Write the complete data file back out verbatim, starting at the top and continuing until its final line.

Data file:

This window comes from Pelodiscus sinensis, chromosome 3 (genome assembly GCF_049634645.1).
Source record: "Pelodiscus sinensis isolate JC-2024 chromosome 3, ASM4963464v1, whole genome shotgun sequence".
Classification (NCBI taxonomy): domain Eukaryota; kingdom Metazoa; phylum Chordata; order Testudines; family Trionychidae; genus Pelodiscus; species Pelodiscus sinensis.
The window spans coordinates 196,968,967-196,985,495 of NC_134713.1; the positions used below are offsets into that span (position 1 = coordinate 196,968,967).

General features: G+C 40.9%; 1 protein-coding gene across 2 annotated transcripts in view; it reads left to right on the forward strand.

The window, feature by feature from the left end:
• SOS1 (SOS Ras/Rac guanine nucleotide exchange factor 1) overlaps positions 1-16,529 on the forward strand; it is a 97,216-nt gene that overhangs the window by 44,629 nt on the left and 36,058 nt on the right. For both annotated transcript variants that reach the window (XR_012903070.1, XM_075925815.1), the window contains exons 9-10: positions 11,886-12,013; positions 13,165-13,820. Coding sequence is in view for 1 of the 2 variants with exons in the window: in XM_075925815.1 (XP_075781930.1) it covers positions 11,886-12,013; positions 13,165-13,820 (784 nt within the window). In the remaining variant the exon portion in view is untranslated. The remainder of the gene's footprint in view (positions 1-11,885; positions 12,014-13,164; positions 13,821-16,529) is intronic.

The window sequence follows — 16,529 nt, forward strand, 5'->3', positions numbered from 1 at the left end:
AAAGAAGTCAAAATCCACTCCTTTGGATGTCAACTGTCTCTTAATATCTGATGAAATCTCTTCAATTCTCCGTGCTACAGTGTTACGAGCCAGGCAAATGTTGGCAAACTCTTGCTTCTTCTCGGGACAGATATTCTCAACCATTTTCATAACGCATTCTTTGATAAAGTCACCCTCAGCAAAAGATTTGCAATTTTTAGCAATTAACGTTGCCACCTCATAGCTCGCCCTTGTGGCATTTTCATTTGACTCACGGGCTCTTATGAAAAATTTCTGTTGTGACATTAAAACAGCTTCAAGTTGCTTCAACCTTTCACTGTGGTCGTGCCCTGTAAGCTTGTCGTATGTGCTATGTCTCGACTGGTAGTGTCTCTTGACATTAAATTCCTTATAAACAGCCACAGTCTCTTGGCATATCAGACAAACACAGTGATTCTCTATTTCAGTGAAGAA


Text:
This window comes from Pelodiscus sinensis, chromosome 3 (genome assembly GCF_049634645.1).
Source record: "Pelodiscus sinensis isolate JC-2024 chromosome 3, ASM4963464v1, whole genome shotgun sequence".
Classification (NCBI taxonomy): domain Eukaryota; kingdom Metazoa; phylum Chordata; order Testudines; family Trionychidae; genus Pelodiscus; species Pelodiscus sinensis.
The window spans coordinates 196,968,967-196,985,495 of NC_134713.1; the positions used below are offsets into that span (position 1 = coordinate 196,968,967).

General features: G+C 40.9%; 1 protein-coding gene across 2 annotated transcripts in view; it reads left to right on the forward strand.

The window, feature by feature from the left end:
• SOS1 (SOS Ras/Rac guanine nucleotide exchange factor 1) overlaps positions 1-16,529 on the forward strand; it is a 97,216-nt gene that overhangs the window by 44,629 nt on the left and 36,058 nt on the right. For both annotated transcript variants that reach the window (XR_012903070.1, XM_075925815.1), the window contains exons 9-10: positions 11,886-12,013; positions 13,165-13,820. Coding sequence is in view for 1 of the 2 variants with exons in the window: in XM_075925815.1 (XP_075781930.1) it covers positions 11,886-12,013; positions 13,165-13,820 (784 nt within the window). In the remaining variant the exon portion in view is untranslated. The remainder of the gene's footprint in view (positions 1-11,885; positions 12,014-13,164; positions 13,821-16,529) is intronic.

The window sequence follows — 16,529 nt, forward strand, 5'->3', positions numbered from 1 at the left end:
AAAGAAGTCAAAATCCACTCCTTTGGATGTCAACTGTCTCTTAATATCTGATGAAATCTCTTCAATTCTCCGTGCTACAGTGTTACGAGCCAGGCAAATGTTGGCAAACTCTTGCTTCTTCTCGGGACAGATATTCTCAACCATTTTCATAACGCATTCTTTGATAAAGTCACCCTCAGCAAAAGATTTGCAATTTTTAGCAATTAACGTTGCCACCTCATAGCTCGCCCTTGTGGCATTTTCATTTGACTCACGGGCTCTTATGAAAAATTTCTGTTGTGACATTAAAACAGCTTCAAGTTGCTTCAACCTTTCACTGTGGTCGTGCCCTGTAAGCTTGTCGTATGTGCTATGTCTCGACTGGTAGTGTCTCTTGACATTAAATTCCTTATAAACAGCCACAGTCTCTTGGCATATCAGACAAACACAGTGATTCTCTATTTCAGTGAAGAA